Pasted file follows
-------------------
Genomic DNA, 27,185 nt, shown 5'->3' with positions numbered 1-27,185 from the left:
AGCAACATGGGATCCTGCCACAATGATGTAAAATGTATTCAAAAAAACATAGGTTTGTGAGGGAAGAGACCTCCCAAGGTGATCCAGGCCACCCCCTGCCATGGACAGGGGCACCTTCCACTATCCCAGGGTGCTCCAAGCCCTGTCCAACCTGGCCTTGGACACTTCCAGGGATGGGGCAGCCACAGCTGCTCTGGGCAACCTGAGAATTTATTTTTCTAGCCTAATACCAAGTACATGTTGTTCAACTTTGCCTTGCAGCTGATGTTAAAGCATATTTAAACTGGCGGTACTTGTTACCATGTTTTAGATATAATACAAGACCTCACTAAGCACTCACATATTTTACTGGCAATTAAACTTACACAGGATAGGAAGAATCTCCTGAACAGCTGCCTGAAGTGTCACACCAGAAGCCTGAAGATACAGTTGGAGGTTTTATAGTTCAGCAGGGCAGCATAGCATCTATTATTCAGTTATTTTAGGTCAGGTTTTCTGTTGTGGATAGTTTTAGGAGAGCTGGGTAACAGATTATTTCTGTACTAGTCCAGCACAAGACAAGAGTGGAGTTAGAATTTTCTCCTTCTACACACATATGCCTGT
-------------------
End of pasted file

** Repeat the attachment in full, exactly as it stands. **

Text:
Genomic DNA, 27,185 nt, shown 5'->3' with positions numbered 1-27,185 from the left:
AGCAACATGGGATCCTGCCACAATGATGTAAAATGTATTCAAAAAAACATAGGTTTGTGAGGGAAGAGACCTCCCAAGGTGATCCAGGCCACCCCCTGCCATGGACAGGGGCACCTTCCACTATCCCAGGGTGCTCCAAGCCCTGTCCAACCTGGCCTTGGACACTTCCAGGGATGGGGCAGCCACAGCTGCTCTGGGCAACCTGAGAATTTATTTTTCTAGCCTAATACCAAGTACATGTTGTTCAACTTTGCCTTGCAGCTGATGTTAAAGCATATTTAAACTGGCGGTACTTGTTACCATGTTTTAGATATAATACAAGACCTCACTAAGCACTCACATATTTTACTGGCAATTAAACTTACACAGGATAGGAAGAATCTCCTGAACAGCTGCCTGAAGTGTCACACCAGAAGCCTGAAGATACAGTTGGAGGTTTTATAGTTCAGCAGGGCAGCATAGCATCTATTATTCAGTTATTTTAGGTCAGGTTTTCTGTTGTGGATAGTTTTAGGAGAGCTGGGTAACAGATTATTTCTGTACTAGTCCAGCACAAGACAAGAGTGGAGTTAGAATTTTCTCCTTCTACACACATATGCCTGT